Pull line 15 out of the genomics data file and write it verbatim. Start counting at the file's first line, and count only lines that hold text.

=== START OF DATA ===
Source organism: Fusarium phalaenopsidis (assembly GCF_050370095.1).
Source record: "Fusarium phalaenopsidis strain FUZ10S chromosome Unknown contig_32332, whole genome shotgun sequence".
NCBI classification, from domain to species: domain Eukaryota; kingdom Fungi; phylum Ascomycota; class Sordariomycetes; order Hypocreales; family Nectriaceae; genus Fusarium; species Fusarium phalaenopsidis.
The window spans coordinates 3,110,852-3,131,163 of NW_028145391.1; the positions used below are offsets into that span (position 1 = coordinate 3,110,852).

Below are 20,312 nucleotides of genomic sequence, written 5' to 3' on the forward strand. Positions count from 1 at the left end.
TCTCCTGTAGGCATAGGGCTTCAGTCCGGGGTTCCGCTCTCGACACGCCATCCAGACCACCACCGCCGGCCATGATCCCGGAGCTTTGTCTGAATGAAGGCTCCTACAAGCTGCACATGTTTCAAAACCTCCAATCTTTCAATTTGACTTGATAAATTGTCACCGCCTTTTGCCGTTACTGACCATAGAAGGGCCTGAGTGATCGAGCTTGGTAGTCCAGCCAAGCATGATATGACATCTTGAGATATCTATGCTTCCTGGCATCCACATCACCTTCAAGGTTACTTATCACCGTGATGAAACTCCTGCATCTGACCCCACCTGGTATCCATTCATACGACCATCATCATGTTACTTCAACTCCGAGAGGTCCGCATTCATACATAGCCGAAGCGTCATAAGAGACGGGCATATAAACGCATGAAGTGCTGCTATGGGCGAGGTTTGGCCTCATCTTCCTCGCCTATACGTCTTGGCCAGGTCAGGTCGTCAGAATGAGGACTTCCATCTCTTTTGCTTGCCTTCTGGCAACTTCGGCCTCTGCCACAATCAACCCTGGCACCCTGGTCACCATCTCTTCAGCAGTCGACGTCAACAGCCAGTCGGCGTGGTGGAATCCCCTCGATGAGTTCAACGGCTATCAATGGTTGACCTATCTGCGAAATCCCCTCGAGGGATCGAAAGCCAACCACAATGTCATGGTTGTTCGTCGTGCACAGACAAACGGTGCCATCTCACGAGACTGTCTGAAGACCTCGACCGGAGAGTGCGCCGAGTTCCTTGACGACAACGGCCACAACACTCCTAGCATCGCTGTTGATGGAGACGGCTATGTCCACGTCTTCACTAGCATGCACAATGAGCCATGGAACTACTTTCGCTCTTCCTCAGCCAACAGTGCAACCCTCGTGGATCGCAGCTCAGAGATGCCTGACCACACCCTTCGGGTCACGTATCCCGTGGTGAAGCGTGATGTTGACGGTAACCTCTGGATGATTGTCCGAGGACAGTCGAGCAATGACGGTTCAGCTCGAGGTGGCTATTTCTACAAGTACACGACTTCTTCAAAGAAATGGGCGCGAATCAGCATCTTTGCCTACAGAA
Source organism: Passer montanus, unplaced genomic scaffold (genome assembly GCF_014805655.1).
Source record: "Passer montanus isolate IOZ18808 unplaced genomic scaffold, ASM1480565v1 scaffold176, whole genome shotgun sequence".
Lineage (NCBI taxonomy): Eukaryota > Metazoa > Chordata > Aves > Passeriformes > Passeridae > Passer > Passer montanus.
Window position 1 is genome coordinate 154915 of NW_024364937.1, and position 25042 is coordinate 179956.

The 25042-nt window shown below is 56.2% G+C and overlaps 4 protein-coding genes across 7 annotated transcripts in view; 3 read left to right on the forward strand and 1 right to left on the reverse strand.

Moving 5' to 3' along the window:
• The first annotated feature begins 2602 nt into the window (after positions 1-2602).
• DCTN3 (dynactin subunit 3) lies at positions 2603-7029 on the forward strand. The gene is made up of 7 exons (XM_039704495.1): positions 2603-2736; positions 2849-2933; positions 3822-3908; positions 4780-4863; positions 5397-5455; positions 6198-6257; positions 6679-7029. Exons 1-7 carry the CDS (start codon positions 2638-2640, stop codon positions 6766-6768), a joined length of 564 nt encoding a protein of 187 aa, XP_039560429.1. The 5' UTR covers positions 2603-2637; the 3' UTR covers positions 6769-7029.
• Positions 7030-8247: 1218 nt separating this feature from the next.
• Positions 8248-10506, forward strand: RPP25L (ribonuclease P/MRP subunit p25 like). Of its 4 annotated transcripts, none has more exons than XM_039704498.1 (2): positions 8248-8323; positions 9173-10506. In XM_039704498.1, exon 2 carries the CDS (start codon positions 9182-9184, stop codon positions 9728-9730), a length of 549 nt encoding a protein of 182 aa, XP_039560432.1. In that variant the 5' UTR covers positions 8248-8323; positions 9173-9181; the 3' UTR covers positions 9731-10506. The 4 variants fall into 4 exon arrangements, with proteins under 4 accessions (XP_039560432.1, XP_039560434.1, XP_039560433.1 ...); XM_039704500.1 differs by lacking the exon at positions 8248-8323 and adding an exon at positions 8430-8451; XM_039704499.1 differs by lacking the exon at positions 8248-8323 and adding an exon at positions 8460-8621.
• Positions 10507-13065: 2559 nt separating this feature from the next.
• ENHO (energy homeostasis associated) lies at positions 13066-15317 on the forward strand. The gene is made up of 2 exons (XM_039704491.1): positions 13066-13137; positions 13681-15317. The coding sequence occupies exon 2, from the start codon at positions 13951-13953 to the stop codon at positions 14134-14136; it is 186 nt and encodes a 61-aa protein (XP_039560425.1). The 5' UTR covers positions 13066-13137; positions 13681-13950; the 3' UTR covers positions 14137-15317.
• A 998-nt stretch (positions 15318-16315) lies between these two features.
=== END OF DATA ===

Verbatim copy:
• Positions 7030-8247: 1218 nt separating this feature from the next.